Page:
Kacey slept until noon today. Not unusual for your typical 19 year-old, but she’s not your typical 19 year-old. Although not as early a riser as me, my daughter likes to be awake before half of the day is gone. When she sleeps too late, she says she feels as if she’s lost a big chunk of her day. And since she worked a full-time job this summer, her body seems to have developed an internal clock that made it nearly impossible for her to sleep much past eight o’clock most days, even on the weekends.
We had committed to attending a niece’s bridal shower this afternoon though, so at noon, I knew I had to awaken Kacey so she could shower and get ready. She was groggy when I woke her, but made her way out of bed quickly after being reminded that we had a party to attend. While driving to the shower, Kacey remarked how surprised she was to have slept so late. I suggested her body might be off schedule considering the events of the past few days. I asked her if she’d slept at all Friday night when she stayed with Connor after his mom’s passing. She said they hadn’t stayed up very late and wondered instead if being so very sad could cause such exhaustion. I said I imagined it would.
Yesterday morning, while I was on the final leg of my run and headed back towards home, the sun was so bright it was nearly blinding. That was right about the time I suddenly felt an overwhelming sadness for Connor and his family and began to cry. At that moment, I wondered what right the sun even had to be shining. A little dramatic, I know. I’m just having a tough time wrapping my head around the unfairness of it all. I have been fortunate in life so far. I haven’t experienced any great tragedies or unexpected loss. And Connor, in only nineteen short years has had more than his share. I certainly don’t want to invite sorrow into my own life, but I sure wish there were some way to take some of it from Connor and his family. But that’s just not how it works. All of us, at some point, are going to experience the heartbreak of staying behind while we say goodbye to someone we love.
I always wonder how those who have been through it are able to open their eyes the next day. How do they take another breath? Make a cup of coffee? Shower and face a new day that’s different from past days in such a vast and unwelcome way? But they do. You always hear that the return to routine and normalcy eases the pain little by little, day by day. I hope that’s true for Connor.
I was worried about Connor because he’s supposed to leave for school this Thursday. His mom’s funeral is on Tuesday. I worried that Thursday was too soon for Connor to be away from home and family and that his emotions will be too raw to jump right into the frenzy of college life. But Kacey thinks it might be a good thing. She and Connor are going to school together this fall. She transferred from her last school. He transferred from his. They have both been looking so forward to this since late last year when they were each accepted. Kacey will have a roommate of her choosing this time around, her good friend since Kindergarten, Andi. Connor will have his good friend, Alex. They’ll be among their tight circle of friends at their new school. Oh… and did I mention? Connor and Alex’s dorm room is in the same building as Kacey and Andi’s. Oh… and did I mention? Connor and Alex’s dorm room is across the hall from Kacey and Andi’s. I was a bit skeptical about this arrangement initially. They swear though that they couldn’t have orchestrated this arrangement if they had tried. But considering the past few days, I think I’m glad they’ll be so close to each other. Besides, they’re going to spend as much time together as they want to, whether their rooms are across the hall or across campus from each other. And I just don’t worry about them the way some parents might worry about their kids and significant others. It may seem that I’m being naive, but it’s not that. In spite of their fun-loving natures and ability to be silly, there’s a maturity in Kacey and Connor’s relationship that’s rare for kids their age.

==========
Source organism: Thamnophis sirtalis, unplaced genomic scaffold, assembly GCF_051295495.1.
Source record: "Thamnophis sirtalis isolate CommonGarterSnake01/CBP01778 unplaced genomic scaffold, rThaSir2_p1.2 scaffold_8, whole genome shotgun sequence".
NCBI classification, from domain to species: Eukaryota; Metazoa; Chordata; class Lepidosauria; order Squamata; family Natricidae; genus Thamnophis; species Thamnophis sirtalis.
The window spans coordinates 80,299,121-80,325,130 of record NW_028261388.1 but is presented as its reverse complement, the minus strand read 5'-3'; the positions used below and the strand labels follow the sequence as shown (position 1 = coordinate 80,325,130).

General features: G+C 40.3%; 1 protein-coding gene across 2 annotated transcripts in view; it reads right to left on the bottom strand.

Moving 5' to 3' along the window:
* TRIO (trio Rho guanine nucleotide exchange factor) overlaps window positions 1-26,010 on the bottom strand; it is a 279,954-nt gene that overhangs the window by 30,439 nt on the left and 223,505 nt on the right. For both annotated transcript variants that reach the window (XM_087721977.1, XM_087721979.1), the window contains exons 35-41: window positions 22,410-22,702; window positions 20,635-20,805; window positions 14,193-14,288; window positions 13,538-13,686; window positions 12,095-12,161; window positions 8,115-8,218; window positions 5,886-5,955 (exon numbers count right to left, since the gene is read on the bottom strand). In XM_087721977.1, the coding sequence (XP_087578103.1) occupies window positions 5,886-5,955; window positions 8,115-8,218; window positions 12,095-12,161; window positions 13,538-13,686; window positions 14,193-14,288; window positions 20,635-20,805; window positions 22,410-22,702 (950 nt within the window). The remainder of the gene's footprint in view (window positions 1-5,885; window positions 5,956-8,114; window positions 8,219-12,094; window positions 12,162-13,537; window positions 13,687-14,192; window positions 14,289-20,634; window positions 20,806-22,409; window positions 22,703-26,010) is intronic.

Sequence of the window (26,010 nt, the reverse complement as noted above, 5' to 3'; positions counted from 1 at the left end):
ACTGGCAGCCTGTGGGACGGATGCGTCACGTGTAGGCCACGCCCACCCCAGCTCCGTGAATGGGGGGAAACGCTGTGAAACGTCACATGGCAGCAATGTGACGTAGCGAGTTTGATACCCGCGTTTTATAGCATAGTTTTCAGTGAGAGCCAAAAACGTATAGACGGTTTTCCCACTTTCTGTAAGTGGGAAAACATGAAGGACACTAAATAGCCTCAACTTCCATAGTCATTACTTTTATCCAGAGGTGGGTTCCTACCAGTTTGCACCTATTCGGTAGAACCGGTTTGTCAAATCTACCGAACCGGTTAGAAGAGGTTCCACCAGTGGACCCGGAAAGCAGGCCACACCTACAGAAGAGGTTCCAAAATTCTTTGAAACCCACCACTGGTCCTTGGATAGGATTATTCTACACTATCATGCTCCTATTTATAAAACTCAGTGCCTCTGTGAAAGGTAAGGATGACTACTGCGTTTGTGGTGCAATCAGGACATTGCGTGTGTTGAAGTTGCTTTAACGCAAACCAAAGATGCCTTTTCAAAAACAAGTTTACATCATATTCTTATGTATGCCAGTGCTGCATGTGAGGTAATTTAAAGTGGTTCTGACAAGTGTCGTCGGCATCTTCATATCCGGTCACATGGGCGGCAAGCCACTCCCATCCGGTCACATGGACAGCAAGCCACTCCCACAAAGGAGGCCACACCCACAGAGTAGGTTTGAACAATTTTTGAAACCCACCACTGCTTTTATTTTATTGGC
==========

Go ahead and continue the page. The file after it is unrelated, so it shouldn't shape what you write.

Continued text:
I guess I realized even yesterday that distraction is a good thing. I was alone for the most part at home, and every time I slowed down and quieted my mind, the sadness would come drifting back again. I needed to get away. I had been talking with my sister earlier in the day and she had extended an invitation to come see her husband’s band play at a community event in the late afternoon. I hadn’t committed at the time, but as the afternoon wore on, I realized it would do me good. The band plays Christian rock, which is not really my thing these days, but they were fun to hear. The event was at a neighborhood park and the sole purpose was to promote a sense of community and trust among the neighbors.
It was good for me to be with my sister and my nephews. My brother-in-law was up on stage with his band, pounding out the music that he loves. It was a sunny, warm afternoon and the park was filled with people, young and old, parents and children, friends and neighbors. The event was all about reaching out to others and loving those around us. As much as I wanted to stay angry on Connor’s behalf, I was losing the energy for anger. The music and the message began to soothe the ache in my heart just a little bit.
What I’m feeling is such a fraction of the hurt that Connor must feel. I just hope that he opens his eyes each day and takes another breath. And another. And another. I hope he walks out his door each day and still wants to take life by storm. I want enough days to pass by quickly so that one day he opens his eyes and finds that the hurt isn’t quite so bad anymore. And though his mom’s love can never be replaced, I want him never to doubt that he is loved by so many. The first of those many next days has already come and gone and Connor is already proving his ability to endure this and go on. I am so proud of him.